Welby’s call on welfare puts IDS on the defensive

Archbishop of Canterbury says children will be pushed into poverty by Government’s proposals

The Anglican Church has welcomed its new leader today with a ceremony in St Paul’s that officially marks Justin Welby’s election to Archbishop of Canterbury
The Anglican Church has welcomed its new leader today with a ceremony in St Paul’s that officially marks Justin Welby’s election to Archbishop of Canterbury

A row between church and state broke out tonight as the Work and Pensions Secretary, Iain Duncan Smith, was forced to defend the Government against claims by the Archbishop of Canterbury that proposed welfare reforms would drive children and families into poverty.

In his first major political intervention since taking up the post, Justin Welby attacked the Coalition policy in an open letter signed by 43 bishops – including the Archbishop of York, John Sentamu – and published in the Sunday Telegraph.

“Children and families are already being hit hard by cuts to support, including those to tax credits, maternity benefits and help with housing costs. They cannot afford this further hardship penalty. We are calling on the House of Lords to take action to protect children from the impact of this Bill,” the letter read.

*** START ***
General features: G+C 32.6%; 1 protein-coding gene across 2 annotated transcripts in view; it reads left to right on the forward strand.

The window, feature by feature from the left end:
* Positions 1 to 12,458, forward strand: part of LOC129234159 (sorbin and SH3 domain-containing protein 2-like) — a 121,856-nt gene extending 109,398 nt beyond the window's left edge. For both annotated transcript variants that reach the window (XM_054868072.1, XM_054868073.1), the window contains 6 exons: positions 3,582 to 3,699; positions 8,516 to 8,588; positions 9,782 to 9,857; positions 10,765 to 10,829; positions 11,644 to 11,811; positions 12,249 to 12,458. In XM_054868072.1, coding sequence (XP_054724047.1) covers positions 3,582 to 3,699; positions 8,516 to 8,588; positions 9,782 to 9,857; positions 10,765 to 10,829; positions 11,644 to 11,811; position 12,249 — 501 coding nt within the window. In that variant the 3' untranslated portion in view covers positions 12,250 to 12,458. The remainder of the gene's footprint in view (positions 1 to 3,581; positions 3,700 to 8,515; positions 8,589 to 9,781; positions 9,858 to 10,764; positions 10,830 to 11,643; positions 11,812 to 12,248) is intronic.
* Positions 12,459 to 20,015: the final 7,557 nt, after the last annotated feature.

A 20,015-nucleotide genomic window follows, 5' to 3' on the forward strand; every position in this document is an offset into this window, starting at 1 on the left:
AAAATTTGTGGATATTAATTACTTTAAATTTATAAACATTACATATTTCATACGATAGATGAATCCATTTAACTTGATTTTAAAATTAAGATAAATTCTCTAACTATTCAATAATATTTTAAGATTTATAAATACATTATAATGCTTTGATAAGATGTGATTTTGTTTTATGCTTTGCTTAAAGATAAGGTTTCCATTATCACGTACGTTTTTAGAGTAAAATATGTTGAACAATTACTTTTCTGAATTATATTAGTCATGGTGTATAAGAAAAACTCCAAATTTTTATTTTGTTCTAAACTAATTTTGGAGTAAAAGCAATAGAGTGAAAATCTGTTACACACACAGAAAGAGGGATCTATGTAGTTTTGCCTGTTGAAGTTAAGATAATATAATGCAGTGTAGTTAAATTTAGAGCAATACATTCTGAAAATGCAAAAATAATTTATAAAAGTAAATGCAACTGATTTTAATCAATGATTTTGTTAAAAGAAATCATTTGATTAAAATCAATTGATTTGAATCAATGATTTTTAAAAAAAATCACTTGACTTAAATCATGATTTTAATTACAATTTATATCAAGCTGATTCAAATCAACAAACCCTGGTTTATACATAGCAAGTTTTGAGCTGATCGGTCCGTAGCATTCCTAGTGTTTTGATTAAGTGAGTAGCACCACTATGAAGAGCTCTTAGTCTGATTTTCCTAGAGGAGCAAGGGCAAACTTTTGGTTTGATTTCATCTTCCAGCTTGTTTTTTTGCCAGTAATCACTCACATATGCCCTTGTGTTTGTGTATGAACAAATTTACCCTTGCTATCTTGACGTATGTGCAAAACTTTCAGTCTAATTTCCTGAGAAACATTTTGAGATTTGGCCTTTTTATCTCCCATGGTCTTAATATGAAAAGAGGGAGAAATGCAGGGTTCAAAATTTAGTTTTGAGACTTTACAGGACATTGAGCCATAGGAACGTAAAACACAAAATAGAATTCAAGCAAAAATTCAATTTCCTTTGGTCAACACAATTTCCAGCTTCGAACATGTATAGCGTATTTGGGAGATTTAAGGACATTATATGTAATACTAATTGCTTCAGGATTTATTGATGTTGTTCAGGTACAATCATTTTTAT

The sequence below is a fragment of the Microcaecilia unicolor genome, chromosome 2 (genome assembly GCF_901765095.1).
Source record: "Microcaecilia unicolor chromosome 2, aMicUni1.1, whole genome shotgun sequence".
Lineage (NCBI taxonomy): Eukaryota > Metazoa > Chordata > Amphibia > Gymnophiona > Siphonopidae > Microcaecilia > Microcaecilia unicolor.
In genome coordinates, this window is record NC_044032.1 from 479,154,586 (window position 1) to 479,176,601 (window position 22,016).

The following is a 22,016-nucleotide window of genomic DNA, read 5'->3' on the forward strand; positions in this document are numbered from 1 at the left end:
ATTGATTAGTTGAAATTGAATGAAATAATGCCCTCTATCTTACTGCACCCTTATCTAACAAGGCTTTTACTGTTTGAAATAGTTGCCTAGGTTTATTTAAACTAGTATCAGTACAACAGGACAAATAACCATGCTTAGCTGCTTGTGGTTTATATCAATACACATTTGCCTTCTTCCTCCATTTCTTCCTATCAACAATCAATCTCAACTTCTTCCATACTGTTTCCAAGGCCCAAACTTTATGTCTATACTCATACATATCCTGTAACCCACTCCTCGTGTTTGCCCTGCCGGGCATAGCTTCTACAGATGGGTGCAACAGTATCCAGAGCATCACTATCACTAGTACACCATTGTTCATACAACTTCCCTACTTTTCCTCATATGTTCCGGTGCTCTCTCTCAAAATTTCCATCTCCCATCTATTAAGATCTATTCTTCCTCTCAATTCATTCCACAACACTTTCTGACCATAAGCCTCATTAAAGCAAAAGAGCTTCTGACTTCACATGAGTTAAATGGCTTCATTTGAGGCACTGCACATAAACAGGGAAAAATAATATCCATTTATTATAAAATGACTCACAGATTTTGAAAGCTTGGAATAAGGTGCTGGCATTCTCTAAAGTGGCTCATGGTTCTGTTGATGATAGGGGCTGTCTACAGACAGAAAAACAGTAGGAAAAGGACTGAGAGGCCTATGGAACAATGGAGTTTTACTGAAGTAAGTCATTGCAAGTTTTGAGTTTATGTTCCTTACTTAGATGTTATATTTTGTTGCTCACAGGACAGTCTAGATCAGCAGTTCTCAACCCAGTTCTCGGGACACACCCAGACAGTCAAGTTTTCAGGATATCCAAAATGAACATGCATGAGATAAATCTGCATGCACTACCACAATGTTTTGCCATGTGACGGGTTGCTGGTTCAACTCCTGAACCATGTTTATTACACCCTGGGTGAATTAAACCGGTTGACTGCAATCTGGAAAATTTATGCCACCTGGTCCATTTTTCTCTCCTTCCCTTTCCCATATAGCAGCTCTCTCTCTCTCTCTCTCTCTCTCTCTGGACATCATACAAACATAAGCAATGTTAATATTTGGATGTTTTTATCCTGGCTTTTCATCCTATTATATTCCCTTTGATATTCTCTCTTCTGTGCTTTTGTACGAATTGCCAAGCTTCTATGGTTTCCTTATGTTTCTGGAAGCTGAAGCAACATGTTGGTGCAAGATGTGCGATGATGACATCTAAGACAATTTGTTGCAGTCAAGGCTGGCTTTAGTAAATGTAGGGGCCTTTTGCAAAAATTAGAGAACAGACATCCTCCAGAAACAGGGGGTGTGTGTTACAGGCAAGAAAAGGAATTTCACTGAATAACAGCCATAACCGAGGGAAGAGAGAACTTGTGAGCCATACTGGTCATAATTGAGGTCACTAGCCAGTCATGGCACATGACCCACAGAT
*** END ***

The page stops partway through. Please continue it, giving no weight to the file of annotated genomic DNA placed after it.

It also claimed that the imminent Welfare Benefits Up-rating Bill, which will cap rises in benefits at 1 per cent a year until 2016, would have a “disproportionate” effect on families and could push 200,000 children into poverty.

Dr Welby added in a statement: “When times are hard, that duty should be more felt than ever, not to disappear or diminish. Politicians have a clear choice. By protecting children from the effects of this Bill, they can help fulfil their commitment to end child poverty.”

Mr Duncan Smith responded today, telling ITV News: “This is about fairness. People who are paying taxes, working very hard, have hardly seen any increases in their salary and yet, under the last government, the welfare bill rose by some 60 per cent to £200bn. That means they have to pay for that under their taxes, which is simply not fair.

“That same system trapped huge numbers, millions, in dependency – dependent on the state, unable, unwilling to work. What is either moral or fair about that? That’s my challenge to the bishop.”

He added: “There is nothing moral or fair about a system that I inherited that trapped people in welfare dependency, some one in every five households has no work, that’s not the way to end child poverty. Getting people back to work is the way to end child poverty. That’s the moral and fair way to do it.”

Liberal Democrat peer Lord Ashdown said the Archbishop of Canterbury’s comments were “an important thing” for him to say.

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